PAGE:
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I was desperate to get a book review here on Making Them Readers. It has been a long time, too long, since I posted one. Today, during my lunch break I scoured the shelves for something I wanted to read and share with you and came up with an old favourite of my children’s; ‘Don’t Let the Pigeon Drive the Bus!’ by Mo Willems.


Mo Willems is a picture book god in our house. We did not start, as most people do with the pigeon. Instead we started with my son’s obsession with Knuffle Bunny, and moved from there to a devoted love for Naked Mole Rat. It was only then that we discovered the pigeon.

There are lots of things to love about this book.

Firstly I like the fact that it begins where it shouldn’t. The story starts on the frontispiece pages and continues through the boring pages where you usually just see copyright and ISBN details. It just takes over the entire book in an anarchic way that suits the personality of the pigeon down to the ground.

The premise of the story is simple. The bus driver goes for a break and asks you, the reader, to watch his bus, and not to let the pigeon drive it while he’s away. This is another thing to love. I really enjoy the fact that very much like a pantomime, the reader is involved from the get go. You are made to interact with the text. It questions the reader and puts them in funny, awkward positions.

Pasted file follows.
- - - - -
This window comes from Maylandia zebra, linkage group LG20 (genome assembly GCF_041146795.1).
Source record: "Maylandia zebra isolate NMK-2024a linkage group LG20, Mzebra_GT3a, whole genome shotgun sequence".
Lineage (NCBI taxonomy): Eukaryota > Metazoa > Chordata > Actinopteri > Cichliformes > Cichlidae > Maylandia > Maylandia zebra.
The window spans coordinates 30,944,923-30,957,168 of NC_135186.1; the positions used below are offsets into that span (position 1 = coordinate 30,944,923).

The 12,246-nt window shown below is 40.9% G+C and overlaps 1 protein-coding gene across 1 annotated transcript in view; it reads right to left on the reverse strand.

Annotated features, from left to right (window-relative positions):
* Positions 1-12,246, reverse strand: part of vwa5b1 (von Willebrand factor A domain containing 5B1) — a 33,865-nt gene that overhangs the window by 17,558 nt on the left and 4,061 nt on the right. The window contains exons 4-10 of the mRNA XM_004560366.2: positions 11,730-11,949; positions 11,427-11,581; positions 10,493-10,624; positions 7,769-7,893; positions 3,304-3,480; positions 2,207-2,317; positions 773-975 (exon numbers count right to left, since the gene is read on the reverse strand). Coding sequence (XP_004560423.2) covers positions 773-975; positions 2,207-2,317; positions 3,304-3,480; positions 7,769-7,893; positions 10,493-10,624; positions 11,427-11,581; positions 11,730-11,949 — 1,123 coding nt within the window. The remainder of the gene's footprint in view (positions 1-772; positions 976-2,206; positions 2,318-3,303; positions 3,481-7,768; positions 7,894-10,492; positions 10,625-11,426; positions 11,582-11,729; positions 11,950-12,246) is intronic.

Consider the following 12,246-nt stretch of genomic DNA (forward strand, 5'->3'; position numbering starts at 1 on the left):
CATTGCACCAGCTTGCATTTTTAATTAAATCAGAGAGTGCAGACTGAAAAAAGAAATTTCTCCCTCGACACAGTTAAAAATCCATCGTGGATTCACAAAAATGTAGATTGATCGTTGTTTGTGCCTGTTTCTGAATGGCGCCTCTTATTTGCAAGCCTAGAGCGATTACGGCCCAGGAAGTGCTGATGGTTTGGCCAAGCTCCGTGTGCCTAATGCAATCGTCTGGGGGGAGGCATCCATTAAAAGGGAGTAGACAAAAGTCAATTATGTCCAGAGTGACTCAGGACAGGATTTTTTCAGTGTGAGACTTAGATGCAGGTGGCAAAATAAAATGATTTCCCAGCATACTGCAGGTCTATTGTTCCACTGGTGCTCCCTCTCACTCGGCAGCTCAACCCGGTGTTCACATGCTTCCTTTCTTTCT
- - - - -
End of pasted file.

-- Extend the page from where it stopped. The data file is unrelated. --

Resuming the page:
As a book to read out loud and share with a group of children, this makes it excellent value and lots and lots of fun for the reader and the children.

The pictures are fantastic. They’re very simple and sparse. Lots of the time it’s just the pigeon and a speech bubble. The pigeon is rendered in the simplest of ways. He’s basically oval shapes with rectangles and triangles, but the way Willems draws him gives him such energy and personality you absolutely know what kind of a pigeon he is, almost without having to read the speech bubbles.

The pigeon is feisty, and difficult, and impossible. He never gives up, and his expressions when he is thwarted are a joy.

The book is wonderful for children, both boys and girls from the very young to the very old. It’s a great example of what a seemingly simple picture book can do in the most sophisticated way. I love it. It’s funny and joyous and thoroughly deserving of its status as a modern classic of children’s picture books.

If you fall in love with the pigeon as much as we did after reading this, then you will be delighted to know that there are a whole series of stories about him available for your delectation and delight.